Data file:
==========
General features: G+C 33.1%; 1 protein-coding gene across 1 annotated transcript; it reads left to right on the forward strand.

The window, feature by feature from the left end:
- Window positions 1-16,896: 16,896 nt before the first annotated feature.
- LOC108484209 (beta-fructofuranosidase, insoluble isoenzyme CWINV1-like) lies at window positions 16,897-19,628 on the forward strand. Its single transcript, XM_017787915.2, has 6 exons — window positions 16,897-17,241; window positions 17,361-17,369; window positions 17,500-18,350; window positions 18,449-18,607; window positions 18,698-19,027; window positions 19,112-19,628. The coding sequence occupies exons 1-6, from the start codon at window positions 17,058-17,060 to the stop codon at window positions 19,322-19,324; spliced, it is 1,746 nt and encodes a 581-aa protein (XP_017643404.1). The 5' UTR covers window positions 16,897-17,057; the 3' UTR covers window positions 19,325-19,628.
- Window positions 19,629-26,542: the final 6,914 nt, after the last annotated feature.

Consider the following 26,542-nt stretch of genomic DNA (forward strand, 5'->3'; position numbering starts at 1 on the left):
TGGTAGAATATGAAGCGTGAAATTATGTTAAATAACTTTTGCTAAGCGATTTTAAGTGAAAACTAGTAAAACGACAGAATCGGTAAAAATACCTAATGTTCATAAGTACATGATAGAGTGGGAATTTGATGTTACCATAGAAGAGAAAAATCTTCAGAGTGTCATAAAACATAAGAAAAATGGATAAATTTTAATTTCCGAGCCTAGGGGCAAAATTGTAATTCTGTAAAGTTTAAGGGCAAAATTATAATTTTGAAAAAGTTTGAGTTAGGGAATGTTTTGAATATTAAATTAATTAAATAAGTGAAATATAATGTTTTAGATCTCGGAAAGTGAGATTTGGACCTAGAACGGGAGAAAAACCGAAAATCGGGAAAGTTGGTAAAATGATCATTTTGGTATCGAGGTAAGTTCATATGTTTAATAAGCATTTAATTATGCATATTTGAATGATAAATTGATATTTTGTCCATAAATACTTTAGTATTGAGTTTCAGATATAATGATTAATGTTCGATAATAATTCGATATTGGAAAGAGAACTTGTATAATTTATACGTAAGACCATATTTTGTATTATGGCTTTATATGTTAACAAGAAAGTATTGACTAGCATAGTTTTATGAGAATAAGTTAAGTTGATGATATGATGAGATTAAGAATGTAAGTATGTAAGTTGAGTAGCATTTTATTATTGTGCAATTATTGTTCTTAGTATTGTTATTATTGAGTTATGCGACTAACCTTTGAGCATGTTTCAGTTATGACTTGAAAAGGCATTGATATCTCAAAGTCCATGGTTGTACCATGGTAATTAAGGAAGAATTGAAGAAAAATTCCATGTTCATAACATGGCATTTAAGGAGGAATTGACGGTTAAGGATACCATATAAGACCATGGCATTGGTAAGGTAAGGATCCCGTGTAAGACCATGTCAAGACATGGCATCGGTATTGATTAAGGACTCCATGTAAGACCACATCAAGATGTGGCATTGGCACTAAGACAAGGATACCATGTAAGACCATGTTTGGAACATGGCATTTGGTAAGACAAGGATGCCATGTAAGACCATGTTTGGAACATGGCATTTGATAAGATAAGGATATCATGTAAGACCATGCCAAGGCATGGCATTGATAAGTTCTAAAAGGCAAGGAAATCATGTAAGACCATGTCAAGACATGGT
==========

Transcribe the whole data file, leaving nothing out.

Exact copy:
General features: G+C 33.1%; 1 protein-coding gene across 1 annotated transcript; it reads left to right on the forward strand.

The window, feature by feature from the left end:
- Window positions 1-16,896: 16,896 nt before the first annotated feature.
- LOC108484209 (beta-fructofuranosidase, insoluble isoenzyme CWINV1-like) lies at window positions 16,897-19,628 on the forward strand. Its single transcript, XM_017787915.2, has 6 exons — window positions 16,897-17,241; window positions 17,361-17,369; window positions 17,500-18,350; window positions 18,449-18,607; window positions 18,698-19,027; window positions 19,112-19,628. The coding sequence occupies exons 1-6, from the start codon at window positions 17,058-17,060 to the stop codon at window positions 19,322-19,324; spliced, it is 1,746 nt and encodes a 581-aa protein (XP_017643404.1). The 5' UTR covers window positions 16,897-17,057; the 3' UTR covers window positions 19,325-19,628.
- Window positions 19,629-26,542: the final 6,914 nt, after the last annotated feature.

Consider the following 26,542-nt stretch of genomic DNA (forward strand, 5'->3'; position numbering starts at 1 on the left):
TGGTAGAATATGAAGCGTGAAATTATGTTAAATAACTTTTGCTAAGCGATTTTAAGTGAAAACTAGTAAAACGACAGAATCGGTAAAAATACCTAATGTTCATAAGTACATGATAGAGTGGGAATTTGATGTTACCATAGAAGAGAAAAATCTTCAGAGTGTCATAAAACATAAGAAAAATGGATAAATTTTAATTTCCGAGCCTAGGGGCAAAATTGTAATTCTGTAAAGTTTAAGGGCAAAATTATAATTTTGAAAAAGTTTGAGTTAGGGAATGTTTTGAATATTAAATTAATTAAATAAGTGAAATATAATGTTTTAGATCTCGGAAAGTGAGATTTGGACCTAGAACGGGAGAAAAACCGAAAATCGGGAAAGTTGGTAAAATGATCATTTTGGTATCGAGGTAAGTTCATATGTTTAATAAGCATTTAATTATGCATATTTGAATGATAAATTGATATTTTGTCCATAAATACTTTAGTATTGAGTTTCAGATATAATGATTAATGTTCGATAATAATTCGATATTGGAAAGAGAACTTGTATAATTTATACGTAAGACCATATTTTGTATTATGGCTTTATATGTTAACAAGAAAGTATTGACTAGCATAGTTTTATGAGAATAAGTTAAGTTGATGATATGATGAGATTAAGAATGTAAGTATGTAAGTTGAGTAGCATTTTATTATTGTGCAATTATTGTTCTTAGTATTGTTATTATTGAGTTATGCGACTAACCTTTGAGCATGTTTCAGTTATGACTTGAAAAGGCATTGATATCTCAAAGTCCATGGTTGTACCATGGTAATTAAGGAAGAATTGAAGAAAAATTCCATGTTCATAACATGGCATTTAAGGAGGAATTGACGGTTAAGGATACCATATAAGACCATGGCATTGGTAAGGTAAGGATCCCGTGTAAGACCATGTCAAGACATGGCATCGGTATTGATTAAGGACTCCATGTAAGACCACATCAAGATGTGGCATTGGCACTAAGACAAGGATACCATGTAAGACCATGTTTGGAACATGGCATTTGGTAAGACAAGGATGCCATGTAAGACCATGTTTGGAACATGGCATTTGATAAGATAAGGATATCATGTAAGACCATGCCAAGGCATGGCATTGATAAGTTCTAAAAGGCAAGGAAATCATGTAAGACCATGTCAAGACATGGT